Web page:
The mutants lead them to a hidden rebel base, where Quaid meets their leader Kuato, a mutant growing out of the abdomen of his brother George. Kuato psychically reads Quaid's mind, learning that Cohaagen is hiding a 500,000-year-old alien reactor built into a mountain that, once activated, produces breathable air but could also destroy all turbinium, ending Cohaagen's monopoly over both resources. Benny shoots George, revealing himself to be in Cohaagen's employ, and Cohaagen's forces attack the base, killing the rebels. Kuato implores Quaid to start the reactor before Richter executes him. Cohaagen disables Venusville's air supply to slowly suffocate the remaining inhabitants.

Quaid and Melina are brought to Cohaagen, who explains that Hauser was his close friend who volunteered to become Quaid as an elaborate ruse to bypass the mutants' psychic abilities, infiltrate the rebellion, and destroy it. Quaid's Rekall visit had activated him earlier than planned and Cohaagen has been helping him to survive the oblivious Richter's pursuit. Cohaagen orders Hauser's memories to be restored in Quaid and Melina to be reprogrammed as his subservient lover, but they manage to escape to the mines below the reactor. Benny, Richter, and his men attack them, but the pair outwits and kills them all.

Cohaagen awaits them in the reactor control room, claiming that activating it will destroy the planet. He sets off an explosive but Quaid throws it down a tunnel, creating a breach to the Martian surface. The explosive decompression blows Cohaagen out to the surface where he suffocates and dies. Quaid activates the reactor before he and Melina are also blown out. The reactor melts the planet's ice core into gas that bursts to the surface, forming a breathable atmosphere and saving Quaid, Melina, and the rest of Mars's population. As everyone beholds the now-blue sky, Quaid momentarily wonders if everything was a dream, before he and Melina kiss. 


Arnold Schwarzenegger as Douglas Quaid / Carl Hauser: An Earth-based construction worker with a hidden past
Rachel Ticotin as Melina: A Martian freedom fighter
Sharon Stone as Lori: Quaid's wife and a secret agent
Ronny Cox as Vilos Cohaagen: The governor of the Martian colony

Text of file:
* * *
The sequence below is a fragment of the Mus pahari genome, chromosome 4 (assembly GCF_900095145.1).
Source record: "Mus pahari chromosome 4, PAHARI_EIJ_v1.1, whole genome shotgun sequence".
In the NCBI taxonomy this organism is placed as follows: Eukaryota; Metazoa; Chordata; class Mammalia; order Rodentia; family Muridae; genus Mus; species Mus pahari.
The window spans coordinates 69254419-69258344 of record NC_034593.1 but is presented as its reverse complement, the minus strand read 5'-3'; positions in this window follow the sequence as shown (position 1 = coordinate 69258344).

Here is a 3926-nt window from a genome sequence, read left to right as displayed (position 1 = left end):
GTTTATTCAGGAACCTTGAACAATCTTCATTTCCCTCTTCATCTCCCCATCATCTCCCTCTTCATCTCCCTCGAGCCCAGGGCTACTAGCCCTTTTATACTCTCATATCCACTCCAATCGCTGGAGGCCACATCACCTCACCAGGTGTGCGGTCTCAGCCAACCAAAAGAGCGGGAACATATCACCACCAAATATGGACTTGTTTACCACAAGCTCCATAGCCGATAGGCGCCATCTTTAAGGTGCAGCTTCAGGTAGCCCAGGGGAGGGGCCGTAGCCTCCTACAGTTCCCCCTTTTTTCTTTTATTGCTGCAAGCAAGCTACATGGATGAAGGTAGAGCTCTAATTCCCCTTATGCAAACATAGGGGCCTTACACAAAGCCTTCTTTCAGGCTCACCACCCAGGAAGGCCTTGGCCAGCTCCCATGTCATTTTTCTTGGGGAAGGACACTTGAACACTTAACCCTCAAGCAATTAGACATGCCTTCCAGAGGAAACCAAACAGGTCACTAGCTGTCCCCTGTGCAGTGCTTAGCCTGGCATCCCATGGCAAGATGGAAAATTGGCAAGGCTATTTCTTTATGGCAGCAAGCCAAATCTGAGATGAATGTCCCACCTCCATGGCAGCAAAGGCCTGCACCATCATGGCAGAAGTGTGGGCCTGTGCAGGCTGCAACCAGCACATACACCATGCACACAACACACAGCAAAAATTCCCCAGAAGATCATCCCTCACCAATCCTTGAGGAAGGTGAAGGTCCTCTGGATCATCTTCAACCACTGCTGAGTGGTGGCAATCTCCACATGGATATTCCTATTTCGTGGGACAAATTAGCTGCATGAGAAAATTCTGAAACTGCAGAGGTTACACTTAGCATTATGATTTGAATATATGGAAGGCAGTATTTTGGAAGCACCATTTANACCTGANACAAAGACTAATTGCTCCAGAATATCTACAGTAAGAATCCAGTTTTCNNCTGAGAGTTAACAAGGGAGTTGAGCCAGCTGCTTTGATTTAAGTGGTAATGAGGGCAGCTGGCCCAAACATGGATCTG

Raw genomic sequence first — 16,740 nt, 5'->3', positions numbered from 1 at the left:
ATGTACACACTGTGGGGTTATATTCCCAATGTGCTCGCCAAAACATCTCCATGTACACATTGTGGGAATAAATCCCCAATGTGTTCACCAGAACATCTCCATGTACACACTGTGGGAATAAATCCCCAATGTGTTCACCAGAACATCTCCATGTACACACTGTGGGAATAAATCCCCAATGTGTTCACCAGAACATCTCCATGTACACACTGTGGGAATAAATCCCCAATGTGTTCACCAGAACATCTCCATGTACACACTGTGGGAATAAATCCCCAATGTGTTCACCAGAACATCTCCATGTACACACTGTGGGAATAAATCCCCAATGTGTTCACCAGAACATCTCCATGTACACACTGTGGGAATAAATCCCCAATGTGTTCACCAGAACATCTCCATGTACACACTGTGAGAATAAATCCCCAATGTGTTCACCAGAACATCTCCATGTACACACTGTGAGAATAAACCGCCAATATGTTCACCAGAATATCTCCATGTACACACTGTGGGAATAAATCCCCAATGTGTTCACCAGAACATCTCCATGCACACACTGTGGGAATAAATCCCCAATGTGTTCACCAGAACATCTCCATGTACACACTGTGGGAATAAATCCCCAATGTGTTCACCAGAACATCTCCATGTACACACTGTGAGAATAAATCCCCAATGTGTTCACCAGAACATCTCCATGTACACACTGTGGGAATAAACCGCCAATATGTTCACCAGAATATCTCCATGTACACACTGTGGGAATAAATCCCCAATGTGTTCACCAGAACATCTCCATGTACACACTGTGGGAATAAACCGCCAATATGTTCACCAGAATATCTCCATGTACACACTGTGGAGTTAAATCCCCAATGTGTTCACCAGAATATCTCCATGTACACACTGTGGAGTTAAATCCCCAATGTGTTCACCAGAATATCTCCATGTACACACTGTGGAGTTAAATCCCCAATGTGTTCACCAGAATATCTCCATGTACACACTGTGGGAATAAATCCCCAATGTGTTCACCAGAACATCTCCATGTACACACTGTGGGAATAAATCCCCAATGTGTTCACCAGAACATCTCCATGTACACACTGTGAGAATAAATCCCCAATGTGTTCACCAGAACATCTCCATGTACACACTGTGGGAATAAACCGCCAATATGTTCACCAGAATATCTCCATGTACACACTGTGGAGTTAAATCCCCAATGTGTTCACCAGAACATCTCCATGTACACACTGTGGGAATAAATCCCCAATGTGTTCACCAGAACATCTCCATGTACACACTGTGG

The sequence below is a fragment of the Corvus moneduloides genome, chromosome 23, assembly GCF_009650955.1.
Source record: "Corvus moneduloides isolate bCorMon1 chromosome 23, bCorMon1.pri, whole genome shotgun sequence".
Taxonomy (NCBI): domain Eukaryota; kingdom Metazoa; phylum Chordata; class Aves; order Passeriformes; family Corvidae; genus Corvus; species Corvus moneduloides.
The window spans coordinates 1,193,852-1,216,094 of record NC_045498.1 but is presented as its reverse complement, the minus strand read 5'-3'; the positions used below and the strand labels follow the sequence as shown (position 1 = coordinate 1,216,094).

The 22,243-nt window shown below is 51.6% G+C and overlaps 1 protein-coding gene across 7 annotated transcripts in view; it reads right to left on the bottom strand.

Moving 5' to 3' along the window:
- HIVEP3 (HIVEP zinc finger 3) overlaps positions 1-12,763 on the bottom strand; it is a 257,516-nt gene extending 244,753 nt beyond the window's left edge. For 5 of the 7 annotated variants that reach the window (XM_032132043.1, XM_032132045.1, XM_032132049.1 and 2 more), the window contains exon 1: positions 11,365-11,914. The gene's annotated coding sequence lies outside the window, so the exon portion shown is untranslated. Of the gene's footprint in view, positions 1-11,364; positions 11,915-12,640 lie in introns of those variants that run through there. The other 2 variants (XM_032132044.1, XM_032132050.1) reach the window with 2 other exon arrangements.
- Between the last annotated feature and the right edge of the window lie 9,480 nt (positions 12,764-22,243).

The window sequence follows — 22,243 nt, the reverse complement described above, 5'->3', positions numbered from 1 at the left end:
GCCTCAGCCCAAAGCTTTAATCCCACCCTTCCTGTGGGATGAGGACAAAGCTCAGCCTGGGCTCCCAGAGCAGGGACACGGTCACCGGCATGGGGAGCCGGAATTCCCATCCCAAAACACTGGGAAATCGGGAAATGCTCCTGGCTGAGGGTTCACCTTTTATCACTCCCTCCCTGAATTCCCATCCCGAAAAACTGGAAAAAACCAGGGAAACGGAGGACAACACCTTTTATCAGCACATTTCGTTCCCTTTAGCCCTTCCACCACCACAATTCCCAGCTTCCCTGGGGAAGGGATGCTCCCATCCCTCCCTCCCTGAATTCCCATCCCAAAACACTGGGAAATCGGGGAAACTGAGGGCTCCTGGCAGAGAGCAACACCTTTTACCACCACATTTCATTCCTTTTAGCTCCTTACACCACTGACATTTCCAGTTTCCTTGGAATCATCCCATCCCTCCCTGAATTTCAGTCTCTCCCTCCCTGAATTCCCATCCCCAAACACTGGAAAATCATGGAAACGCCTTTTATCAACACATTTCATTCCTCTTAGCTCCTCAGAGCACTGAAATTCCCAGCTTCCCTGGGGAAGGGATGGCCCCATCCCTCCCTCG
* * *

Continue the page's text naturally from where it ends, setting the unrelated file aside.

Michael Ironside as Richter: Cohaagen's ruthless enforcer
Marshall Bell as George / Kuato (voice): The mutant leader of the Martian resistance
Michael Champion as Helm: Richter's right-hand man
Mel Johnson Jr. as Benny: A Martian taxi driver
Roy Brocksmith as Dr. Edgemar: A Rekall employee
Rosemary Dunsmore as Dr. Renata Lull: A Rekall programmer

The Earth-based cast features Ray Baker as Rekall salesman Bob McClane, Robert Costanzo as Harry, and Alexia Robinson as Tiffany. Robert Picardo provides the voice and visual likeness of Johnnycab, an automated taxi driver.

The Martian cast includes Lycia Naff as Mary, a mutant three-breasted prostitute, Marc Alaimo as Everett, Dean Norris as Tony, Debbie Lee Carrington as Thumbelina, Sasha Rionda as Mutant Child, Mickey Jones as Burly Miner, and Priscilla Allen as "fat lady".


Fifty films were scheduled for release during the summer theater season of 1990 (May 18–September 3), six of which were predicted to dominate the box office: Another 48 Hrs., Back to the Future Part III, Days of Thunder, Die Hard 2, RoboCop 2, and Total Recall. Apart from Die Hard 2, the films were all scheduled for release by the end of June to ensure a long theatrical run during the peak time of the year, and other releases were scheduled to avoid opening against them. National polling in April that year showed audiences were most interested in Another 48 Hrs. and Die Hard 2. The year was predicted to surpass the record $5 billion box office of 1989, with more films than ever expected to surpass $100 million box offices. At the same time, the importance of domestic box office grosses was decreasing as studios increasingly earned profits from home media releases, television rights, and markets outside of the United States and Canada. These growing markets were, in turn, inflating film production costs as stars commanded higher salaries to compensate for their international appeal, with Total Recall, Die Hard 2, and Days of Thunder among the most expensive films being released. Average salaries for male leads had also increased to between $7–$11 million.

In the U.S. and Canada, Total Recall was released on June 1, 1990, in 2,060 theaters. It grossed $25.5 million—an average of $12,395 per theater—and finished as the number one film of the weekend, ahead of Back to the Future Part III ($10.3 million), which was in its second weekend of release, and Bird on a Wire ($6.3 million), in its third. This figure gave it the highest opening weekend gross of the year to date, narrowly beating Teenage Mutant Ninja Turtles's $25.4 million. This was also the highest opening for an R-rated film, and one of the ten highest-grossing three-day opening weekends ever. The film fell to number two in its second weekend, with an additional gross of $15 million (a decline of forty-one percent), behind the debut of Another 48 Hrs. ($19.5 million), and to the number three position in its third week with an additional gross of $10.2 million, behind Another 48 Hrs. ($10.7 million) and the debut of Dick Tracy ($22.5 million).